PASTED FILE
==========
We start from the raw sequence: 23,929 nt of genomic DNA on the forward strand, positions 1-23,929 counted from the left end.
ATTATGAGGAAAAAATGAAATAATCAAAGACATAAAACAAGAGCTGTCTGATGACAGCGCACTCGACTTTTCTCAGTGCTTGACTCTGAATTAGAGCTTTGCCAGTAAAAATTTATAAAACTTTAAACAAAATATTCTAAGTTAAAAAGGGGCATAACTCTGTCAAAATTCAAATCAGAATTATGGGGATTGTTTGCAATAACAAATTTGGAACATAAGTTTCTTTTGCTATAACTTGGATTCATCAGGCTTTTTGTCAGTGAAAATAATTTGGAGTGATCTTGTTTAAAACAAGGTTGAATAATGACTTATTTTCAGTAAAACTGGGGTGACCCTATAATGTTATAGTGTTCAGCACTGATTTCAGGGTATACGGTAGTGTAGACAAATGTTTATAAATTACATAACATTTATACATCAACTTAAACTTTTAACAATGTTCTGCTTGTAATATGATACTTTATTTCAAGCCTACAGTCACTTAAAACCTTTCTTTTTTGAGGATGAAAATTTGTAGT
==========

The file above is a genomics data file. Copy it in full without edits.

We start from the raw sequence: 23,929 nt of genomic DNA on the forward strand, positions 1-23,929 counted from the left end.
ATTATGAGGAAAAAATGAAATAATCAAAGACATAAAACAAGAGCTGTCTGATGACAGCGCACTCGACTTTTCTCAGTGCTTGACTCTGAATTAGAGCTTTGCCAGTAAAAATTTATAAAACTTTAAACAAAATATTCTAAGTTAAAAAGGGGCATAACTCTGTCAAAATTCAAATCAGAATTATGGGGATTGTTTGCAATAACAAATTTGGAACATAAGTTTCTTTTGCTATAACTTGGATTCATCAGGCTTTTTGTCAGTGAAAATAATTTGGAGTGATCTTGTTTAAAACAAGGTTGAATAATGACTTATTTTCAGTAAAACTGGGGTGACCCTATAATGTTATAGTGTTCAGCACTGATTTCAGGGTATACGGTAGTGTAGACAAATGTTTATAAATTACATAACATTTATACATCAACTTAAACTTTTAACAATGTTCTGCTTGTAATATGATACTTTATTTCAAGCCTACAGTCACTTAAAACCTTTCTTTTTTGAGGATGAAAATTTGTAGT